Images of Brighton gallery

The Images of Brighton gallery and the Exploring Brighton gallery are the local

Images of Brighton gallery
Images of Brighton gallery

history galleries in Brighton Museum & Art Gallery. The galleries should be viewed in association with each other as they represent two very different sides of the city.

Images of Brighton looks at those aspects of the city that people traditionally associate with Brighton. Many see Brighton as a tourist resort, others think of it as a city of freedom of expression and ideas.

From Brighton’s importance as a fishing town in medieval times, through its re-invention as a health resort in the 1700s and centre for holidaying in the late 1800s, to its reputation today as a tolerant and fashionable city by the sea, the gallery examines how Brighton has gained its forward-thinking reputation.

By juxtaposing the past with the present and by the choice of subject areas that are on display in the gallery, we seek to confirm people’s perceptions of Brighton. By contrast, Exploring Brighton, looks away from the seafront and reveals that Brighton is a much more complex city than many visitors and residents may recognise.

Fishing

‘I’m going out tonight if it blows the stars out the sky!’ Catching Stories, QueenSpark Books

Brighton was once the most important fishing town in Sussex. Four out of five men were fishermen. Brighton’s fleet fished as far away as Yarmouth and Scarborough.

A 19th century painting by William Earp
A 19th century painting by William Earp

Throughout the 1600s, its cargo boats carried coal from Newcastle to London.

Fishing families lived under the cliffs on Brighton’s seafront in an area stretching over half a mile from the Steine to Hove. This land was gradually eroded. In 1705, a ferocious storm buried the houses in pebbles15 feet deep (4.5 metres).

As Brighton became fashionable, fishing suffered. Regency aristocrats banned the fishermen from drying nets on the Steine. Victorian day-trippers drove up prices on the seafront. The railway brought fish from the North Sea that was cheaper than the local catch. In the 1960s, Brighton Corporation banned the fish market on the beach, moving it inland.

Today, fishermen can again sell seafood on the beach, opposite the Fishing Museum by Brighton Pier.

Health

‘The senior Priestess of the Bath, Martha Gunn, is daily employed in pickling beauties in Neptune’s brine, which she recommends as the best preservative for female charms hitherto discovered.’ Brighton Herald,1807

Brighton’s fame as a health resort began in the 1750s when Dr Richard Russell of Lewes claimed that drinking and bathing in seawater could cure many illnesses.

Silver cup presented by Princess Poniatowsky to Sake Deen Mohamed in 1825.
Silver cup presented by Princess
Poniatowsky to Sake Deen Mohamed in 1825.

Bathing was seen as medicine rather than pleasure and dippers and bathers were paid to plunge visitors roughly into the sea.

Russell’s ideas became popular, but physician John Awsiter realised that sea bathing was too rigorous an experience for many. So, in 1769, he built hot and cold indoor seawater health baths in Pool Valley. Brighton’s most famous baths were built by Sake Deen Mahomed, who was born in India and moved to Brighton in 1786. He set up the first ‘Turkish’ baths in the country and offered indoor bathing, steam rooms and massage, then known as shampooing, as medical cures.

In 1825, Brighton’s fame as a health resort led Dr Struve of Dresden in Germany to build an artificial spring in Queens Park. He copied healing waters from other famous resorts by adding mineral salts to ordinary water. Brighton’s healthy image encouraged fashionable visitors to come to the town and in turn brought wealth and prosperity.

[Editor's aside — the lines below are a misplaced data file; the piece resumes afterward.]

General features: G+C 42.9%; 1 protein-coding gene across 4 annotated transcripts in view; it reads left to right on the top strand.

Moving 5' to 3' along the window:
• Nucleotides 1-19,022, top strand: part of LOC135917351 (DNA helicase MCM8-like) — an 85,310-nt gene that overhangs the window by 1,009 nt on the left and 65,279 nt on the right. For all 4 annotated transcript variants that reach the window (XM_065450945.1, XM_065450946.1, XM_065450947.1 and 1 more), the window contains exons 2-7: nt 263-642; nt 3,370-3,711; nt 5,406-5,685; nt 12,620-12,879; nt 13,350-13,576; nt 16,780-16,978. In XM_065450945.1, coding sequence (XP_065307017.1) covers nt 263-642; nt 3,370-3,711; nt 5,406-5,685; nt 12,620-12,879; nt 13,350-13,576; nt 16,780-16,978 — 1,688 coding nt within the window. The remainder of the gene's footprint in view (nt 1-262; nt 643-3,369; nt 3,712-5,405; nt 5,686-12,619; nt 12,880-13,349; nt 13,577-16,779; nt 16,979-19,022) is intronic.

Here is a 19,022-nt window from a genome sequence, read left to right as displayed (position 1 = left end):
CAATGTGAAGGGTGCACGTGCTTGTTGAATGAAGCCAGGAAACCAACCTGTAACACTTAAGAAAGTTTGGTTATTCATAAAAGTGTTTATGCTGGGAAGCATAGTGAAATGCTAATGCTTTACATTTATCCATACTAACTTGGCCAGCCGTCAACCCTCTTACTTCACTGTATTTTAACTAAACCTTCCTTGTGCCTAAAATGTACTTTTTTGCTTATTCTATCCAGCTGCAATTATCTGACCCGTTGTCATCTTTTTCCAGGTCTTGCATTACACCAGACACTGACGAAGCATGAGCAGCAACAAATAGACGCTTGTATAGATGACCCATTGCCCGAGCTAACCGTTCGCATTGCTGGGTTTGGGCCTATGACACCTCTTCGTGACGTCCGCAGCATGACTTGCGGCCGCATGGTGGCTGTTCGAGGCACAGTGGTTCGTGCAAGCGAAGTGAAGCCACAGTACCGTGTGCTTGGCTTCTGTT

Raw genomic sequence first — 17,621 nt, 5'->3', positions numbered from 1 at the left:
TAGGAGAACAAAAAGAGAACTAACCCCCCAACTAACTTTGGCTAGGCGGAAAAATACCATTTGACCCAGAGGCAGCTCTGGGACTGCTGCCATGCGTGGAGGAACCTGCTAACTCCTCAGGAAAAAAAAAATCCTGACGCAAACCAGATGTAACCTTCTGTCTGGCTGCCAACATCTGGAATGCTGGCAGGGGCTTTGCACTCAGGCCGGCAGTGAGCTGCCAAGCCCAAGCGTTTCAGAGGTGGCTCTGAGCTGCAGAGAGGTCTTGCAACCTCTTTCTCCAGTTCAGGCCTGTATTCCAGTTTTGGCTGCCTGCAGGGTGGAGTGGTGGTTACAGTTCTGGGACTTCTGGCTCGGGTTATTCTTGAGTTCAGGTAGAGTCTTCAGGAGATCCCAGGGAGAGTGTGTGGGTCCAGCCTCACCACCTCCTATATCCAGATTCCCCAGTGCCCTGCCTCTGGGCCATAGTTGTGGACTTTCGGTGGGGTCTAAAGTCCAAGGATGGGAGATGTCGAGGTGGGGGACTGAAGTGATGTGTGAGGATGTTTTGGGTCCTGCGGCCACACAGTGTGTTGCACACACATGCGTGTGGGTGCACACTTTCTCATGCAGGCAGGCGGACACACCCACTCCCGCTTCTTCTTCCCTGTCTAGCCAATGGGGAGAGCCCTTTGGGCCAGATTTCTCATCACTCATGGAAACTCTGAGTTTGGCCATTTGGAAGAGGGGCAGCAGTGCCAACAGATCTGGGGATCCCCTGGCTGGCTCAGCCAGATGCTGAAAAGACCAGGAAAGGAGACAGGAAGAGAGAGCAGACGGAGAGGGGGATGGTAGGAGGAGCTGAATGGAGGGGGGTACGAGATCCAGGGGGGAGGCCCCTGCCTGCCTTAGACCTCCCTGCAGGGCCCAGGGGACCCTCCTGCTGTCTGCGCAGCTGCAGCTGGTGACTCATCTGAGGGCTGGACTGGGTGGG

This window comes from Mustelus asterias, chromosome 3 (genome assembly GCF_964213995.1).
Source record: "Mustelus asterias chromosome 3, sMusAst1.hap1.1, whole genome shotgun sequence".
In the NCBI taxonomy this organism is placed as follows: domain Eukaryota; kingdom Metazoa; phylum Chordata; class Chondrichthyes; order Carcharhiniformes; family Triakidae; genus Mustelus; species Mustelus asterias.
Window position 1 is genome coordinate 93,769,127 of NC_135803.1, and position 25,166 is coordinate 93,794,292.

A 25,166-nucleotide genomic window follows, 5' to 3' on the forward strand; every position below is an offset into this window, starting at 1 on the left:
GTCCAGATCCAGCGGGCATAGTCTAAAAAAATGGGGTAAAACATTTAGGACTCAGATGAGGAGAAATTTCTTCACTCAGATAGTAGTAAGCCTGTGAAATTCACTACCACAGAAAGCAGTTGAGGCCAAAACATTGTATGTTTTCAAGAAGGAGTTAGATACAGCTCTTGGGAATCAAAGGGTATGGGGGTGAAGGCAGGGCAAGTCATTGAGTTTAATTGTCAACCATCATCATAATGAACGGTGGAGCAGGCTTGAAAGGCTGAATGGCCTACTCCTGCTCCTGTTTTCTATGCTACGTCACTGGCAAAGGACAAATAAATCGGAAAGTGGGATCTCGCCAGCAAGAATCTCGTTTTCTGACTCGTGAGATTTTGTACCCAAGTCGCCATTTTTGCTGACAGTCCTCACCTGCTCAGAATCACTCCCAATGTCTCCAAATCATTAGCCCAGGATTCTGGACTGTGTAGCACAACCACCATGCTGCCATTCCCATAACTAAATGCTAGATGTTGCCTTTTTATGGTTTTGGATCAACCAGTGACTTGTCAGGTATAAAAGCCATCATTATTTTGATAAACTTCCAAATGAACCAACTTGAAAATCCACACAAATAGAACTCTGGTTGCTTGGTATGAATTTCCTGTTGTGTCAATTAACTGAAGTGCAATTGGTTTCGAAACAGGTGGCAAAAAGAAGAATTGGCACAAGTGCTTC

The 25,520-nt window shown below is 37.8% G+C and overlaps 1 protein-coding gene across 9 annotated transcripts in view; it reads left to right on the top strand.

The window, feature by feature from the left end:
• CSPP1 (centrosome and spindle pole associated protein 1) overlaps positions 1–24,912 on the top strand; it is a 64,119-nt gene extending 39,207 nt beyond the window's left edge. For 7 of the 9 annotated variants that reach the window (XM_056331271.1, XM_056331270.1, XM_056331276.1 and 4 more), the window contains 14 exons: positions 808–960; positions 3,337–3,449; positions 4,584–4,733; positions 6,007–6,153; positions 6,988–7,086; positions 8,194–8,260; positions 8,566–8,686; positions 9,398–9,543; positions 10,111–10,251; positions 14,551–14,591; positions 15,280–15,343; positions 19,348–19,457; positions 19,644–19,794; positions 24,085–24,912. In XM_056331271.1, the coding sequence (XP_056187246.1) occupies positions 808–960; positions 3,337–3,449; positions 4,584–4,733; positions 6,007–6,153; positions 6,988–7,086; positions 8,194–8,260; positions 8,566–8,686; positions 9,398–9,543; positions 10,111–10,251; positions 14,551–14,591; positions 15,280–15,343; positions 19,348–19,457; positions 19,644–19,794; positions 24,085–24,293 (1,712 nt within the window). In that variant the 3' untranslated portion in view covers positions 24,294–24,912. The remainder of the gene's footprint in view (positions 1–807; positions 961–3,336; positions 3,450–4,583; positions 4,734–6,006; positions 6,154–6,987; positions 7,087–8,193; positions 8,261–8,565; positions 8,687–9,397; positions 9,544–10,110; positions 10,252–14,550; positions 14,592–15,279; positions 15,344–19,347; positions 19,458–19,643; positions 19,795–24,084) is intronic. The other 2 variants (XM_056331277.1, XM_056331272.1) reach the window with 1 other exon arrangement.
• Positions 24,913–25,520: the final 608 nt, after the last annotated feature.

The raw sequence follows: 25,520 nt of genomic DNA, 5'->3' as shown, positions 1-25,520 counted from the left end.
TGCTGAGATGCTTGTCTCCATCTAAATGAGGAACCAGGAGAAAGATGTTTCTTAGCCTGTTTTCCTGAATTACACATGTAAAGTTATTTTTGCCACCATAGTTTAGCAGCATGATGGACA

Fashionable society

‘The Steine is thronged towards the close of day with company, and on Sunday evening exhibits vanity-fair in perfection.’ Excursion to Brighton During the Month of July, 1818

At the end of the 1700s, London’s high society flocked to Brighton.  At first, they

Library card for W. Tuppen, Royal Marine Circulating Library of Marine Parade, Brighton.
Library card for W. Tuppen, Royal Marine Circulating Library of Marine Parade, Brighton.

came for seawater cures. Later, they came to ‘see and be seen’, particularly after the arrival of the Prince of Wales (who became King George IV).

New visitors introduced themselves to the Master of Ceremonies, who organised the town’s grand social occasions. They signalled their arrival in visitors’ books, which were kept in circulating libraries.

Circulating libraries were like private clubs, where people met, played games, listened to music, or read books. Another favourite pastime was to promenade along the seafront or on the Steine (specially fenced for the purpose). In the evening, society gathered at Assembly Rooms for grand balls and receptions.

In 1841 the railway arrived bringing day-trippers. To avoid the crowds, the fashionable season moved to the winter. By the early 1900s, Brighton was best known as a popular resort.  However, the city retained its trendy status and today still attracts the chic and fashionable.

Regency architecture

‘The beauty of Brighton is indeed confined to its buildings.’ A Visit to Brighton, The Mirror, 1826

The term ‘Regency’ relates to the period when the future King George IV was the

Cast of Ammonite capital
Cast of Ammonite capital

Prince Regent from 1811-1820.  However, architecturally, most buildings in Brighton built in the Regency style were built after 1820.

Brighton-based architects Busby & Wilds were responsible for many of the town’s Regency buildings.  During the 1820s, they worked with Thomas Read Kemp MP, who owned land in east Brighton, to produce a self-supporting estate called Kemp Town.  However, people considered it to be too far from the town centre and fashionable society.  Indeed, seven years after they were built, only 34 of 106 houses completed were occupied.

Decorated with columns, ironwork balconies, bow fronts and ‘stucco’ plaster, the grand buildings of Brighton’s crescents, squares and terraces have left lasting impressions for many visitors over the last 200 years.  Now, many Regency buildings have been converted into flats or bedsits and have fallen into decline, but some still display the splendour and grandeur of the 1820s.

Resort

In 1871, a new law compelled employers to give staff days off work. Thanks to the ha104440_d02_300h250wrailway, fashionable Brighton was an obvious destination for a day trip. As well asthe piers, attractions included an aquarium and two electric railways.

The Chain Pier was built in 1823 for boarding ferries and fashionable promenading. The West Pier was built next, and became a venue for shows and entertainers. Palace Pier, opened in 1899, was solely designed for day-trippers. Penny-in-the-slot machines and funfair rides gradually replaced human entertainers.